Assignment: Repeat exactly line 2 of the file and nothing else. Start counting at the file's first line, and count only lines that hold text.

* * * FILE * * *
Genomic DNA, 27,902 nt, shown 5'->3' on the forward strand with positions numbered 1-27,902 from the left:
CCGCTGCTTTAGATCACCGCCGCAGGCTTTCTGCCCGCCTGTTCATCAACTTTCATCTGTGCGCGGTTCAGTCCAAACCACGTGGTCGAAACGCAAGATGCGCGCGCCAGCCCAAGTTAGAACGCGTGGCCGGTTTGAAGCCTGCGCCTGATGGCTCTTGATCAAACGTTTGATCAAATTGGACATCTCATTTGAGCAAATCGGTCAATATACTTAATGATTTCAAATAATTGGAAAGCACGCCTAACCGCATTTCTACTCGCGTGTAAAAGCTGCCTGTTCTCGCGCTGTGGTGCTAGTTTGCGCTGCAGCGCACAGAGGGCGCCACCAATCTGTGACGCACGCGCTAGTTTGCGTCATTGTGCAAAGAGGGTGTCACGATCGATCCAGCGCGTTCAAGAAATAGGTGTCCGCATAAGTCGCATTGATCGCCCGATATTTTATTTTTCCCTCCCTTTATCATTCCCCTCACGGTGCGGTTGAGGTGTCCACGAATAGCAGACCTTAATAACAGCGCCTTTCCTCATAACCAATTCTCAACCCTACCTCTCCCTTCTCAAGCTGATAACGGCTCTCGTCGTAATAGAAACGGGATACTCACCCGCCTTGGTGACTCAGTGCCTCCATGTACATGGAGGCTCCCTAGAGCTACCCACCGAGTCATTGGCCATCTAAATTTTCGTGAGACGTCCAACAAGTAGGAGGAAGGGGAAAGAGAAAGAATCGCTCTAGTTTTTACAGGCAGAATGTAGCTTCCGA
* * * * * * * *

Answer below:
CCGCTGCTTTAGATCACCGCCGCAGGCTTTCTGCCCGCCTGTTCATCAACTTTCATCTGTGCGCGGTTCAGTCCAAACCACGTGGTCGAAACGCAAGATGCGCGCGCCAGCCCAAGTTAGAACGCGTGGCCGGTTTGAAGCCTGCGCCTGATGGCTCTTGATCAAACGTTTGATCAAATTGGACATCTCATTTGAGCAAATCGGTCAATATACTTAATGATTTCAAATAATTGGAAAGCACGCCTAACCGCATTTCTACTCGCGTGTAAAAGCTGCCTGTTCTCGCGCTGTGGTGCTAGTTTGCGCTGCAGCGCACAGAGGGCGCCACCAATCTGTGACGCACGCGCTAGTTTGCGTCATTGTGCAAAGAGGGTGTCACGATCGATCCAGCGCGTTCAAGAAATAGGTGTCCGCATAAGTCGCATTGATCGCCCGATATTTTATTTTTCCCTCCCTTTATCATTCCCCTCACGGTGCGGTTGAGGTGTCCACGAATAGCAGACCTTAATAACAGCGCCTTTCCTCATAACCAATTCTCAACCCTACCTCTCCCTTCTCAAGCTGATAACGGCTCTCGTCGTAATAGAAACGGGATACTCACCCGCCTTGGTGACTCAGTGCCTCCATGTACATGGAGGCTCCCTAGAGCTACCCACCGAGTCATTGGCCATCTAAATTTTCGTGAGACGTCCAACAAGTAGGAGGAAGGGGAAAGAGAAAGAATCGCTCTAGTTTTTACAGGCAGAATGTAGCTTCCGA